February 7, 2020
Genesis 18:22-28 (NIV)
22 The men turned away and went toward Sodom, but Abraham remained standing before the Lord. 23 Then Abraham approached him and said: “Will you sweep away the righteous with the wicked? 24 What if there are fifty righteous people in the city? Will you really sweep it away and not spare the place for the sake of the fifty righteous people in it? 25 Far be it from you to do such a thing—to kill the righteous with the wicked, treating the righteous and the wicked alike. Far be it from you! Will not the Judge of all the earth do right?”
That’s the word. It means someone who is so bold in their approach they are willing to risk causing offense. Yesterday we witnessed Abraham’s incredulity. Today we see his audacity.
Catching up with the storyline—Abraham received a visit from three strangers, who carried the character of angelic beings in the appearance of men. They announced the coming of the promised son to Abraham and Sarah. Afterward they headed on to their next assignment, which included the complete and utter destruction of Sodom and Gomorrah.
The Lord decided to confide their mission to Abraham. We enter in two verses prior to today’s text at v.20:
20 Then the Lord said, “The outcry against Sodom and Gomorrah is so great and their sin so grievous 21 that I will go down and see if what they have done is as bad as the outcry that has reached me. If not, I will know.” Genesis 18:20-21
Here’s where Abe gets audacious.
23 Then Abraham approached him and said: “Will you sweep away the righteous with the wicked?
That’s bold. Who does that? This is the LORD he addresses. This is the same guy who tried to pass off his wife as his sister in order to save his own bacon—which raises another good point. We are all in process; an inconsistent mix of magnificence and mess. Anyway, back to Abraham. He knew his nephew Lot and their whole clan were in imminent danger, so he intervened. Better yet—he interceded. That may be the better word. He stood before the God of Heaven and Earth on behalf of Lot.
24 What if there are fifty righteous people in the city? Will you really sweep it away and not spare the place for the sake of the fifty righteous people in it?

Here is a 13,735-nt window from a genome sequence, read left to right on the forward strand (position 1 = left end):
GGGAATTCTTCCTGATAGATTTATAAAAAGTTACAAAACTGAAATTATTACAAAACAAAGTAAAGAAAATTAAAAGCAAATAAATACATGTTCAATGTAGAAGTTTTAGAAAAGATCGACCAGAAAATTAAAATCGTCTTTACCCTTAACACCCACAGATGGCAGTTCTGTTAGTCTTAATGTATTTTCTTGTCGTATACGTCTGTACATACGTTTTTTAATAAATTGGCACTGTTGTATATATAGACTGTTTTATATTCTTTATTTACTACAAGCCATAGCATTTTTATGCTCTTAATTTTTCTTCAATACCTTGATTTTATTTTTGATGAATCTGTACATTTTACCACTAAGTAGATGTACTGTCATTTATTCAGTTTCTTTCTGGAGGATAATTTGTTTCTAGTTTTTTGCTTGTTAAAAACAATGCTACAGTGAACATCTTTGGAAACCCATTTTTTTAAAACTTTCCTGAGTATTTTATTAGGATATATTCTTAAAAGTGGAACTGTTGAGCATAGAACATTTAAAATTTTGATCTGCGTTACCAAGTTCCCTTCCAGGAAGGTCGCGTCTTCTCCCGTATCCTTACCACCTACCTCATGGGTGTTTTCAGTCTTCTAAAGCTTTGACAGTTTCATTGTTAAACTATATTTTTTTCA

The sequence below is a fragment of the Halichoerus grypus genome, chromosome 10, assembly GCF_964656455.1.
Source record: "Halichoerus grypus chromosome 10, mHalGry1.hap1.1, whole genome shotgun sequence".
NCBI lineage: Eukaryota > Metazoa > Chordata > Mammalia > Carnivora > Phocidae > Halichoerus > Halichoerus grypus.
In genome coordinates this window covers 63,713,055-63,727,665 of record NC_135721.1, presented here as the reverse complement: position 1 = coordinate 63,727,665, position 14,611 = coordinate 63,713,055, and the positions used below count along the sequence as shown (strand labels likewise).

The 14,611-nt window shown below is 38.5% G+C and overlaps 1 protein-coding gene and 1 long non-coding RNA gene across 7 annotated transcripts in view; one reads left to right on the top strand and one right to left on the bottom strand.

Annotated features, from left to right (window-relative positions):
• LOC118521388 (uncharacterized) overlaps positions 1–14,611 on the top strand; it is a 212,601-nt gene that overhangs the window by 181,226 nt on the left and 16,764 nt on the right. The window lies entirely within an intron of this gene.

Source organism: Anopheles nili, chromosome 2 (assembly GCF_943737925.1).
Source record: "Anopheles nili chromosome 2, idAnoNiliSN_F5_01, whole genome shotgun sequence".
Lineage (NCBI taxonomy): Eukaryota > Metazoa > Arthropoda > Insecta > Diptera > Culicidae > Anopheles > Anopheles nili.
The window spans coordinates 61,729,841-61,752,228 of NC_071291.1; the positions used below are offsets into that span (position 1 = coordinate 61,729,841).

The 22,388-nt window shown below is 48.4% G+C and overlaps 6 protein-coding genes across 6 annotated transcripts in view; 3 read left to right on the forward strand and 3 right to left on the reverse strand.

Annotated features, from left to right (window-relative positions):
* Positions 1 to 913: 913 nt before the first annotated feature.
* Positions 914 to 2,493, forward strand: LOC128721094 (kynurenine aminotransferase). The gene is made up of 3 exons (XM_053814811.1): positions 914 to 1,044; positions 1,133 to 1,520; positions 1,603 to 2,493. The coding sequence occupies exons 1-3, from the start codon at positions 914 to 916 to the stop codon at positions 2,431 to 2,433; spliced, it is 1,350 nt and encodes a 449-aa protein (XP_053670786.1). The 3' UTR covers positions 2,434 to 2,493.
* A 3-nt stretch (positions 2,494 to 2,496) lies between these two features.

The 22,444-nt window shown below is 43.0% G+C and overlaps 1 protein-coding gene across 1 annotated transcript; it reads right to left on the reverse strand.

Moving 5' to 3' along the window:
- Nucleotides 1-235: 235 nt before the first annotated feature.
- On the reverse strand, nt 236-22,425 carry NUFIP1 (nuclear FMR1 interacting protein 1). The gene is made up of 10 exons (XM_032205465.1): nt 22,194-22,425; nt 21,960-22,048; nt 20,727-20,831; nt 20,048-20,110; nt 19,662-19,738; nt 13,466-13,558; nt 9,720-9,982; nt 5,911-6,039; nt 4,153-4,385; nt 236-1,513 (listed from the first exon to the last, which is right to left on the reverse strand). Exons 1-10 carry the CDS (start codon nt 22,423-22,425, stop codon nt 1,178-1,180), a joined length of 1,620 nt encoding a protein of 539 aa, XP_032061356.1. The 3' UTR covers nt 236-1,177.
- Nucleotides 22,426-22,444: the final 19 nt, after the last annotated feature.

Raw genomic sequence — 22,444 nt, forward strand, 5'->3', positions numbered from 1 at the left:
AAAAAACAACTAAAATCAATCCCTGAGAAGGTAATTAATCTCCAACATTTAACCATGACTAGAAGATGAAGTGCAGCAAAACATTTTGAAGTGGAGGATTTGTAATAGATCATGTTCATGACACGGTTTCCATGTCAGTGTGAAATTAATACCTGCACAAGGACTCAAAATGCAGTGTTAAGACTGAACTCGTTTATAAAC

Three questions and counting. Abraham appeals to God on the basis of God’s character.
Far be it from you to do such a thing—to kill the righteous with the wicked, treating the righteous and the wicked alike. Far be it from you! Will not the Judge of all the earth do right?”
God called his bluff and agreed to save the cities for fifty righteous souls. Small problem. Abraham was bluffing. He knew fifty was a pipe dream. Abe’s audacity goes to the next level.
27 Then Abraham spoke up again: “Now that I have been so bold as to speak to the Lord, though I am nothing but dust and ashes, 28 what if the number of the righteous is five less than fifty? Will you destroy the whole city for lack of five people?”
Notice how Abraham’s audacity doesn’t spring from his own strength or fortitude. He knows he is dust. His audacity doesn’t come from the righteousness of his cause. This whole affair became something of an auction in reverse until Abraham finally locked in the deal at ten righteous people—who ultimately could not be found. Abraham’s audacious appeal does not spring from his own compassion or inner conviction that he must do something. Abraham’s audacity anchors itself one hundred percent in the compassionate nature and righteous character of God.
People who say such things possess an audacity beyond activism. Your audacity comes not from the weight of your character or the justice of your cause. It comes from the heart of your God.
Father, I want to have this kind of audacity yet I fear any boldness I may have is generated by my own force of personality or personal conviction. I know I am mere dust. And yet I know you. I want to learn to pray not on the strength of my sincerity but on the basis of your character. Show me how to pray with audacity on the basis of who you are rather than on the intensity (or lack thereof) of who I am. Come Holy Spirit, and train me to be one of these kind of people. I pray in Jesus name, Amen.
How might this kind of audacity change your approach to speaking with God about difficult situations in your life and in the world around us?
P.S. O.K. Sowers, today is the last day of the SOWERS SPECIAL on the First Word—Last Word—God’s Word book. Purchase 5 copies and get them and as many more as you like at 50% off. Sharing a copy with a colleague, friend or family member is a perfect way to invite them into our Daily Text Community. I will include such an invitation in the book—as well as an explicit invitation to follow Jesus.
For the Awakening,